Of the 998 trials, heads came up 516 times — 51.8% of the time. Variance, right off the bat. If “heads” equals “wins” (and it does here because it’s my blog), that works out to about 42.5 “wins” per 82 games.

Here are the “win” results from each set of the 82 coin-flip trials:

  1. 47
  2. 48
  3. 39
  4. 46
  5. 37
  6. 35
  7. 38
  8. 36
  9. 42
  10. 44
  11. 53

In other words, in a random test where each independent coin flip has identical odds of producing a win or a loss, there’s a low of 35 wins and a high of 53. For the heck of it, I ran the simulation again and got a cumulative “winning percentage” of .454 with a high of 43 and a low of 34. Remember: this is totally random. A perfectly mediocre team could see its actual win total vary significantly from .500.

Which brings me back to the Wizards. There are a few good measures of relative team strength besides record. Chief among these are scoring differential, and efficiency differential, which are basically the same thing, and those same measures adjusted by strength of schedule.

Those differential numbers (adjusted for strength of schedule or not) can be used to estimate how many games each team would be expected to win. Last season, for example, the Wizards’ scoring differential suggested a team that would win 42-43 games. Winning 46 felt good, but was probably more about random outcomes for a mediocre team. The playoff “runs” were hella fun to watch, but represent a small sample size that’s even more prone to random variation. In other words, us fans (and maybe folks in the league as well) overrate results from the first round of playoffs.

Let’s go back to Team Perfectly Mediocre, and let’s say they’ve met their match in the first round of the playoffs. We’ll call the opponent: the Toronto Raptors. Who’s going to win this festival of random mediocrity? It might be a closely-matched, 4-3 series, but maybe not. I replicated 10 seven-game series for Team Mediocre vs. the Raptors, and the “series” went seven games three times, and six games three times. It also had three consecutive “sweeps” and one five-game series. Remember: this is totally random.

Back to the Wizards. Since Grunfeld took over Washington’s basketball operations before the 2003-04 season, the team has been meaningfully worse than mediocre, even allowing for randomness. Under Grunfeld’s leadership — now in its 13th season — Washington has won 417 out of 998 regular season games. That’s a winning percentage of .418. Just to see, I ran the “perfectly mediocre” test of Grunfeld’s 998-game (so far) term with the Wizards 10,000 times and couldn’t come up with a variance close to Washington’s actual performance. This is a fancy way of saying the Wizards have been truly bad under Grunfeld.

Over the course of his 12 full seasons, the Wizards have compiled a record of .500 or better six times, but have managed a positive scoring margin just three times. Grunfeld’s teams in Washington have averaged 34.3 wins per 82 games — slightly outpacing the 33.9 predicted by scoring differential and the 33.3 predicted by adjusted scoring differential.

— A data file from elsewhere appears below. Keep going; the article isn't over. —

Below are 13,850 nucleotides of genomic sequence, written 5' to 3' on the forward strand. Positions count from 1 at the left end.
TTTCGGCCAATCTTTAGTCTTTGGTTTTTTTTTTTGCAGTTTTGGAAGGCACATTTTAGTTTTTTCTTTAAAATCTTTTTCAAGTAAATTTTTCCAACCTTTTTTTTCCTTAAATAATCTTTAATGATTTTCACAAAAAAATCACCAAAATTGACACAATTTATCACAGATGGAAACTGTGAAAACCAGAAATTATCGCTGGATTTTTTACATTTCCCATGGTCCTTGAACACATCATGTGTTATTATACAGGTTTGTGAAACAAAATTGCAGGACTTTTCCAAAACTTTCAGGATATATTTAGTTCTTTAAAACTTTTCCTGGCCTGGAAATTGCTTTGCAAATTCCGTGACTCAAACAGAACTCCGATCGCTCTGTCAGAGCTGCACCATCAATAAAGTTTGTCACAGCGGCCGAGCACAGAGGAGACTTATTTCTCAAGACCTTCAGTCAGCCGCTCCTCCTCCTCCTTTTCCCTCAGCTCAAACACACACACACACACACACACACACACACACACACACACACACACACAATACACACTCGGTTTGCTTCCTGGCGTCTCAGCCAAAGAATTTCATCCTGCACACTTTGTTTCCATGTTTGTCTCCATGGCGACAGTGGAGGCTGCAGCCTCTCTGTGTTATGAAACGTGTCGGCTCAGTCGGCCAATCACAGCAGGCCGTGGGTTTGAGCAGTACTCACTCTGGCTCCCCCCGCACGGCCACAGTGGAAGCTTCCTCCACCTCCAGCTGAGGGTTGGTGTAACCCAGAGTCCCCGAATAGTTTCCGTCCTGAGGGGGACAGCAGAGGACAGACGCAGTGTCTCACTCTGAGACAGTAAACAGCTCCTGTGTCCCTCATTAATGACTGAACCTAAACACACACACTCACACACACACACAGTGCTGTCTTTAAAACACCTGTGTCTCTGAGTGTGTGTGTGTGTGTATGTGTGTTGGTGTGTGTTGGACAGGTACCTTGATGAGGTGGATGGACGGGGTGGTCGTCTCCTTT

If the 998 games represented a single, massively long basketball contest, the Wizards have been outscored by 2,467 points with Grunfeld at the helm.

Player Production Average

The ratings below are a metric I developed called Player Production Average (PPA). In PPA, players are credited for things they do that help a team win, and debited for things that don’t, each in proportion to what causes teams to win and lose. PPA is pace neutral, accounts for defense, and includes an adjustment based on the level of competition faced when a player is on the floor. In PPA, average is 100, higher is better, and replacement level is 45.

League-wide PPA scores through games played 12/30/15 are here.

PLAYER GAMES MPG 11/10 11/22 12/3 12/13 12/21 PPA
John Wall 30 35.5 153 129 136 168 157 157
Jarell Eddie 3 12.7 153
Marcin Gortat 27 31.2 91 112 128 133 132 138
Otto Porter 27 32.0 144 158 104 116 107 115
Jared Dudley 29 27.4 36 92 90 85 98 103
Ramon Sessions 30 21.0 131 119 84 90 87 89
Bradley Beal 17 36.5 128 108 96 87 87 86
Nene Hilario 12 17.4 58 90 80 74 79 78
Kris Humphries 25 17.5 90 121 95 80 78 76
Gary Neal 24 22.1 23 49 64 75 78 74
Garrett Temple 28 21.5 38 106 57 54 70 63
Ryan Hollins 5 9.6     -40 60 59 59
Drew Gooden 6 12.8 99 51 57 56 56 56
Kelly Oubre 23 12.7 -103 -4 -40 -44 9 37
DeJuan Blair 18 8.4 -345 -129 -112 -45 -34 -38

The basic message in the numbers: Wall and Gortat need help. The Wizards don’t have starter-quality players at power forward, shooting guard or (arguably) small forward. Wall remains in the good-not-great range; Gortat’s production is still solid, but diminished significantly from last season.

The other basic message: Wall and Gortat need help fast. Teams in the East have improved, and it’s probably going to take 44-45 wins to make the playoffs. The Wizards are on pace for 38. To reach 45 wins, they’ll need to go 31-21 over their remaining games — about the pace of a 49-win team. Theoretically possible, but not very likely. Barring a major turnaround, the conversation about the Wizards in April won’t be about their matchup in the playoffs, but about their odds of getting the top pick in the draft lottery.